This focal length and configuration is equivalent to Canon’s 28-135mm IS lens on a film or full-frame digital body. The older 28-135mm is of course equivalent to a 45-216mm lens on a 1.6X camera like the 20D, so a direct comparison isn’t really possible. (Of course the initials IS in the name mean that it is an Image Stabilized lens, offering about 2 stops of additional hand-holdability).
I’ve been critical of reduced frame lenses until now primarily because of a concern that an investment in such a lens meant that it’s use is limited to a 1.6X chipped camera, and wouldn’t be usable down the road with a full-frame digital body. But I’m now revising my opinion. It appears that Canon as well as most other manufacturers are bringing out an increasing number of such lenses, and it’s therefore likely that this chip format will be with us for some time to come. This being the case then buying a small selection of these lenses will make sense for some photographers.
This lens is a case in point. It’s small, light weight and covers a focal length range that is ideal for travel and casual daily use. Add its IS capability and you have a combination with the new smaller and lighter 20D body that almost challenges the better 8MP digicams in weight if not size. It’s a compelling combination, and one that I wouldn’t hesitate to take along as a one body / one lens vacation system. Given the low noise characteristics of the 20D the f/4-f/5.6 maximum aperture on this lens is less of an issue than it would have been with earlier digital cameras or with film cameras. Bump the ISO to 400 or even 800 and in combination with the one to two stops of extra shutter speed achievable with IS it’s like working with an f/2 lens would have been just a few years ago.
I never thought I’d find myself writing this, but this reduced-frame S series len is appealing. I would just caution anyone shooting with both reduced frame cameras like the 20D and also with either film or full-frame digital bodies that you should only consider an investment in such S series lenses with an idea of your future needs clearly in mind.
The Bottom Line
The Canon 20D is an excellent picture taking machine. Given its 8 Megapixel sensor, 5 frames / second shooting capability, instant turn-on, large buffer, extremely low noise, and excellent battery life, it’s hard not to give this camera an A. I might have even been tempted to give it an A+ if it weren’t for the missing ISO setting in the viewfinder and stupid mirror lock up sequence. The smaller dimmer viewfinder also knocks it down a peg.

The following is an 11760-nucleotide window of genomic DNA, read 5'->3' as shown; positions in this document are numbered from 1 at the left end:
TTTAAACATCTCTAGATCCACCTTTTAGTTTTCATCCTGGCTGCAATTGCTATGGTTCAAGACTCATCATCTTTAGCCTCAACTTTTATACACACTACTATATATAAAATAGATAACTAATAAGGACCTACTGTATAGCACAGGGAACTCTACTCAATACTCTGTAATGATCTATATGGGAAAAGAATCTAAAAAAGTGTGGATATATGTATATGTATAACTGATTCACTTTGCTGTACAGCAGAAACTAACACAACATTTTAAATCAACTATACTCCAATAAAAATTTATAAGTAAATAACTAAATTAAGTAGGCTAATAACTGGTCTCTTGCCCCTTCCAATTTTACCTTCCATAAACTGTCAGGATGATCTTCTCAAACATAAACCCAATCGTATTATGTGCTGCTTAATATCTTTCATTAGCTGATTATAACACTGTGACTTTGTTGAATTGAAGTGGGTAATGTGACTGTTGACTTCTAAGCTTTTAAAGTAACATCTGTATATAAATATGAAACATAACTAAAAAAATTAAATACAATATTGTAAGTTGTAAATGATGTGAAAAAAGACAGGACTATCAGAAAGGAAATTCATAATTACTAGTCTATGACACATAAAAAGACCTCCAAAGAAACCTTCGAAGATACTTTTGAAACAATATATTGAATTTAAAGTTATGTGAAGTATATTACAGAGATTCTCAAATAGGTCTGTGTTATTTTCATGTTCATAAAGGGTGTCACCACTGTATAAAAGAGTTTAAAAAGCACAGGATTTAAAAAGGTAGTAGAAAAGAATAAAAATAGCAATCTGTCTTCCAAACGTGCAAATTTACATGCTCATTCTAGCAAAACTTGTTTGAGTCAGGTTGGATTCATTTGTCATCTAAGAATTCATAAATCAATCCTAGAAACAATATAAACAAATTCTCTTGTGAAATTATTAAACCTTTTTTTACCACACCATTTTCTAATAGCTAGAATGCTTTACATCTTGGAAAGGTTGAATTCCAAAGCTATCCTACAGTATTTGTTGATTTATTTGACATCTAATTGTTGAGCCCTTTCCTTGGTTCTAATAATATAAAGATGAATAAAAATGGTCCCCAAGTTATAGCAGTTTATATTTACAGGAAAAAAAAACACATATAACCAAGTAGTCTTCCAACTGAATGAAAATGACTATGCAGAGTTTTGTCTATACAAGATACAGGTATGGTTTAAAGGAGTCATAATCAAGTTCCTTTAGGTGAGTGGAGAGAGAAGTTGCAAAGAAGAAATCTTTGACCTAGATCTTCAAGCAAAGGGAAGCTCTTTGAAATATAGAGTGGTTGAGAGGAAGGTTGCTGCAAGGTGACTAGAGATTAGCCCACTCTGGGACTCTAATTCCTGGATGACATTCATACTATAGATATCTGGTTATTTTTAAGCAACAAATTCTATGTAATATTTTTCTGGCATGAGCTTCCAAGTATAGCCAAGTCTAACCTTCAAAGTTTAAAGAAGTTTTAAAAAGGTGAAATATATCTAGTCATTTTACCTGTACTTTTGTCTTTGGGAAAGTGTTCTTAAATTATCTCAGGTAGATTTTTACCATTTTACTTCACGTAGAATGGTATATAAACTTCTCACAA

As frequent readers know, I’m a hard marker. For me, how well a camera handles in the field is as important as its image quality. A camera can produce stunning image quality, but if it can’t be used efficiently on location it goes to the back of the class. Some photographers scoff when I critique things like control placement and handling when wearing gloves, and if they only use their cameras to take picture of their kids during summer holidays then my critiques aren’t that relevant for them. But for photographers who shoot hundreds if not thousands of frames a month throughout the year these are the things that make a difference between a useful tool and a frustrating boat anchor.
If you accept the Canon design idiom (and not everyone does so comfortably), then the 20D is a fourth generation refinement that scores extremely well. No, it’s not perfect, but then, what is? But given its price / feature and performance equation I believe that when it starts shipping in September the 20D will offer the best value in its class.
Of course potential buyers will want to ask two questions. The first will be — should I get the 20D over one of the other DSLRs from another manufacturer? No sensible answer can be given to this question because there are too many variables. You really need to visit a dealer and try each camera to see how they handle and feel. And it t also will depend on whether or not you already have lenses in one manufacturer’s mount or another.
The second question will be from Canon 10D owners wondering if they should upgrade. This is tough to answer as well because even assuming that money isn’t an issue, though it is for most people, the improvements of the 20D over the 10D are real, but incremental; noticeable and useful, but except for turn-on speed, not earth-shattering. My suggestion would be to go for it, but to keep the 10D as your back-up camera if you can. Or give it to your brother-in-law as a gift.
As for me, I’ve already ordered my 20D and 17-85mm, as both an excellent light-weight travel system, and as backup for my 1Ds. It’s that good.
An EF-S 10 – 22 mm F3.5 – F4.5 (16 – 35 mm equivalent) is also coming, but I have no additional details at this time and a sample was not available for testing.